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In this module, we will look at the recent natural changes in Earth’s climate, and we will use these drivers to understand why the climate has changed.

Learning objectives

After reading this module, students should be able to

  • describe the changing climate of the Quaternary
  • explain why Milankovitch cycles explain the variations of climate over the Quaternary, in terms of the similar periods of orbital variations and glacial cycles
  • explain how the glacier/climate system is linked via albedo feedbacks
  • describe how sediment and ice cores provide information about past climates
  • use the mechanisms that cause stable isotope fractionation to predict the impact of changing climate on stable isotope records


In Module Climate Processes; External and Internal Controls we saw the major drivers of the climate—the energy that comes from the Sun (insolation) and the properties of the planet that determine how long that energy stays in the Earth system (albedo, greenhouse gases). In this section, we will look at the recent natural changes in Earth's climate, and we will use these drivers to understand why the climate has changed.

The most recent period of Earth's geologic history—spanning the last 2.6 million years—is known as the Quaternary period . This is an important period for us because it encompasses the entire period over which humans have existed—our species evolved about 200,000 years ago. We will examine how the climate has changed over this period in detail. By understanding recent natural processes of climate change, we will be able to better understand why scientists attribute the currently observed changes in global climate as being the result of human activity.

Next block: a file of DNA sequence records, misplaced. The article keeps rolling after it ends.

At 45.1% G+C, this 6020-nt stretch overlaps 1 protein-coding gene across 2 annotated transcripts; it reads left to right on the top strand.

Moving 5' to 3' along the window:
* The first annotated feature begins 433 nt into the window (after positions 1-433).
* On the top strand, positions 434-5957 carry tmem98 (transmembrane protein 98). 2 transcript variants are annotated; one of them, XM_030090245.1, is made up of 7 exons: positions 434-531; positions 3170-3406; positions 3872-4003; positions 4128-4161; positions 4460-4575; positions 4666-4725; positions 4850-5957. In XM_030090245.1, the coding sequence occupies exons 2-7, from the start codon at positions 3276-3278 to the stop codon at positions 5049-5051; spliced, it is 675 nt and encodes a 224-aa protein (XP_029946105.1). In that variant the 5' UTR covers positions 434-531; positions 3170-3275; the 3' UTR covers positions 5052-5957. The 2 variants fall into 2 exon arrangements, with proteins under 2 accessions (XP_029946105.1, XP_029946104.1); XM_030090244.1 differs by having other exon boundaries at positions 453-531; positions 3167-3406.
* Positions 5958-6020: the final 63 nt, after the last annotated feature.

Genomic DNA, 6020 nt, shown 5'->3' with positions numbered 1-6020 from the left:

Quaternary climate — information from ice cores

How do we know about the Quaternary climate? After all, most of the period predates human existence, and we have only been recording the conditions of climate for a few centuries. Scientists are able to make informed judgments about the climates of the deep past by using proxy data     . Proxy data is information about the climate that accumulates through natural phenomena. In the previous module, for example, we discussed how 60-million-year-old crocodile fossils have been found in North Dakota. This gives us indirect information about the climate of the period—that the climate of the region was warmer than it is today. Although not as precise as climate data recorded by instruments (such as thermometers), proxy data has been recovered from a diverse array of natural sources, and provides a surprisingly precise picture of climate change through deep time.

One highly detailed record of past climate conditions has been recovered from the great ice sheets    of Greenland and Antarctica. These ice sheets are built by snow falling on the ice surface and being covered by subsequent snowfalls. The compressed snow is transformed into ice. It is so cold in these polar locations that the ice doesn't melt even in the summers, so the ice is able to build up over hundreds of thousands of years. Because the ice at lower depths was produced by progressively earlier snowfalls, the age of the ice increases with depth, and the youngest ice is at the surface. The Antarctic ice sheet is up to three miles thick. It takes a long time to build up this much ice, and the oldest ice found at the bottom of the Antarctica ice sheet is around 800,000 years old.